About bananas

Banana fruits grow in large bunches called “hands”. Hands are formed from double rows of yellow-orange female flowers. Each flower spike produces 50 to 300 individual fruits, called “fingers”. The banana fruit ripens 13 to 15 months after flowering. Each banana grows from 3 to 12 inches long and about 1½ inches in diameter, depending upon variety.

The banana originated in Southeast Asia more than 7,000 years ago and is thought to have reached China and the Pacific Islands about 2,000 years ago. The banana spread westward with Arab traders, from India to the Middle East and Africa. The word banana is from the Arabic word for “finger” and “toe”. Bananas were taken to the Canary Islands by Portuguese sailors and from there they traveled to the New World in 1516.

The botanical name for the sweet-eating banana is Musa sapientum. The botanical name for plantains and cooking bananas is Musa paraisiaca.

Banana harvest season

Bananas come to harvest throughout the year in tropical regions. The fruit is ready for harvest 13 to 15 months after the plant blooms.

How to choose bananas

The flesh of a ripe banana is slightly sticky, soft, and sweet. Unripe bananas are dry, hard, and starchy. A ripe Cavendish banana will have no green at its tip. Select bananas that are green (not ripe) and greenish-yellow to clear yellow with a few black spots. Bananas with soft black spots are best for mashing or used in baking. Firm-ripe bananas are best for other recipes. Red-skinned bananas turn from purplish red to dark purple when ripe.

A ripe plantain will be dark brown or black and soft. Plantains are usually cooked when green or yellow with some black spots; to eat raw a plantain should be entirely black.

Amount. About 1 pound of banana (2 large or 3 medium-sized bananas) or 1 pound of plantains yields 1 cup mashed or 1½ cups sliced fruit.

How to store bananas

Ripe bananas will keep for 1 or 2 days at room temperature, or they can be refrigerated for several days. The skins of refrigerated bananas will turn black but the flesh will be preserved.

Bananas and plantains continue to ripen after harvest so are often shipped green. Ripen bananas and plantains at room temperature uncovered out of direct sun. To speed ripening enclose the banana in a brown paper bag. A bright yellow banana with a green tip will reach full ripeness in two or three days.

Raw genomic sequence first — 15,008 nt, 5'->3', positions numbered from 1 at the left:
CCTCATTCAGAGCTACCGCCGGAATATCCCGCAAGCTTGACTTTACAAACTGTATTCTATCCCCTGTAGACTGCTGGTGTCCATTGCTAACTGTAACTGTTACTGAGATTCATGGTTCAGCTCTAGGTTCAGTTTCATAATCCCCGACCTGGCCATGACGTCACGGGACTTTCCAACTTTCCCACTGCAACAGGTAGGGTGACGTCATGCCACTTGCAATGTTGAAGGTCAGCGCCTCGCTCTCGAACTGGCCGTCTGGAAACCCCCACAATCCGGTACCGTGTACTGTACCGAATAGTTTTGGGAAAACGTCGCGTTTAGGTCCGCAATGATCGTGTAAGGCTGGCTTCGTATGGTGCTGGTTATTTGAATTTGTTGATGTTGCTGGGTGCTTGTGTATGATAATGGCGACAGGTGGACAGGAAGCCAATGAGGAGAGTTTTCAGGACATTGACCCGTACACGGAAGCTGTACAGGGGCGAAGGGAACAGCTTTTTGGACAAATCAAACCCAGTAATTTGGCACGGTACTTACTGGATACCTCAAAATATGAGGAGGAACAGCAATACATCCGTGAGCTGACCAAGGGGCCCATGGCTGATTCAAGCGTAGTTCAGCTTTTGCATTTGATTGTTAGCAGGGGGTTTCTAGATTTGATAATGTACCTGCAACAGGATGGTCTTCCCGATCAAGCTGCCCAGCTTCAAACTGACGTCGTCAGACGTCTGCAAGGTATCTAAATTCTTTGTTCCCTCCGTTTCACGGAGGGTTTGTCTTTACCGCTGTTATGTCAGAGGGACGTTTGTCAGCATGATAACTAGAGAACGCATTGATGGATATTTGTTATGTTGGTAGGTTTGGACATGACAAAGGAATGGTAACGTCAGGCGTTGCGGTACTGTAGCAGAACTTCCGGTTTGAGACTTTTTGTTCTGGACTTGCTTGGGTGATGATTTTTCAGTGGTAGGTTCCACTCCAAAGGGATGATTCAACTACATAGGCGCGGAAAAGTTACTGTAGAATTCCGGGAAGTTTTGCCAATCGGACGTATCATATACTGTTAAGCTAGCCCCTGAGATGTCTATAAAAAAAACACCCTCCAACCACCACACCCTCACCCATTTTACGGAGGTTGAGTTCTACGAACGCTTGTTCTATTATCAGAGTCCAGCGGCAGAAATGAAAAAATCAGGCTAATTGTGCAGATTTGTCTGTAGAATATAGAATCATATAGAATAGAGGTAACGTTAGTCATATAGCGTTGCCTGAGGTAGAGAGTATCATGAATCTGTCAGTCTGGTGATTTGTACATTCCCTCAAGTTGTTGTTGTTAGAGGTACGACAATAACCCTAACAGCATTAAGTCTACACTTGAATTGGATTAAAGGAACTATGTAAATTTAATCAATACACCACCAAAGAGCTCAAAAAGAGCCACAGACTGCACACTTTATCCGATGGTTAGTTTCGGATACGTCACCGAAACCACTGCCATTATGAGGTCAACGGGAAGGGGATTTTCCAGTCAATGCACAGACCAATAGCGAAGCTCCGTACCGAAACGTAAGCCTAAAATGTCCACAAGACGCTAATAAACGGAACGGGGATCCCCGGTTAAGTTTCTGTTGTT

How to prepare bananas

Pull back the peel to eat out of hand or to slice. Mash with a fork or potato masher. To prevent the flesh from darkening, sprinkle with lemon, lime, or orange juice.

To cook plantains, cut off the ends then peel, remove fibrous strings, and slice.

Cooking bananas

Cook yellow bananas, not green bananas. Plantains can be cooked in the same way as potatoes.


Cut in half length-wise, do not peel; glaze and bake until hot throughout (about 15 minutes). Bake plantains unpeeled; pierce with work in several places. Place on a baking sheet and bake in a 400ºF oven until tender when pierced (about 60 minutes). Peel and season to taste with butter, salt, and pepper.


Cut in half lengthwise, do not peel. Grill cut side down until hot throughout (about 5 minutes).


Peel, cut into ½-inch slices, and coat with lemon juice. Sauté until hot (about 3 minutes).

How to serve bananas

Bananas are usually eaten raw.

  • Slice on cereal, pancakes, or waffles.
  • Serve in fruit, poultry, or smoked meat salads.
  • Top slices with chocolate sauce, chopped peanuts, and whipped cream.
  • Use bananas to flavor cakes, quick breads, puddings, pies, or ice cream.
  • Purée into smoothies with other tropical fruits.
  • Roast plantains in oil or butter in a hot oven.

Banana flavor partners

Bananas and ripe plantains have a flavor affinity for allspice, butter, cinnamon, cloves, coconut, ice cream, rum, and sugar. Starchy plantains can partner with bacon, chile peppers, cilantro, cumin, curry, garlic, lime, pork, salsa, and sour orange.

Banana nutrition

Bananas are low in sodium and high in potassium. A ripe banana contains 100 calories. Plantains are a good source of potassium and phosphorus. A 3-ounce portion of plantains contains 120 calories.

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Written by Stephen Albert

Stephen Albert is a horticulturist, master gardener, and certified nurseryman who has taught at the University of California for more than 25 years. He holds graduate degrees from the University of California and the University of Iowa. His books include Vegetable Garden Grower’s Guide, Vegetable Garden Almanac & Planner, Tomato Grower’s Answer Book, and Kitchen Garden Grower’s Guide. His Vegetable Garden Grower’s Masterclass is available online. has more than 10 million visitors each year.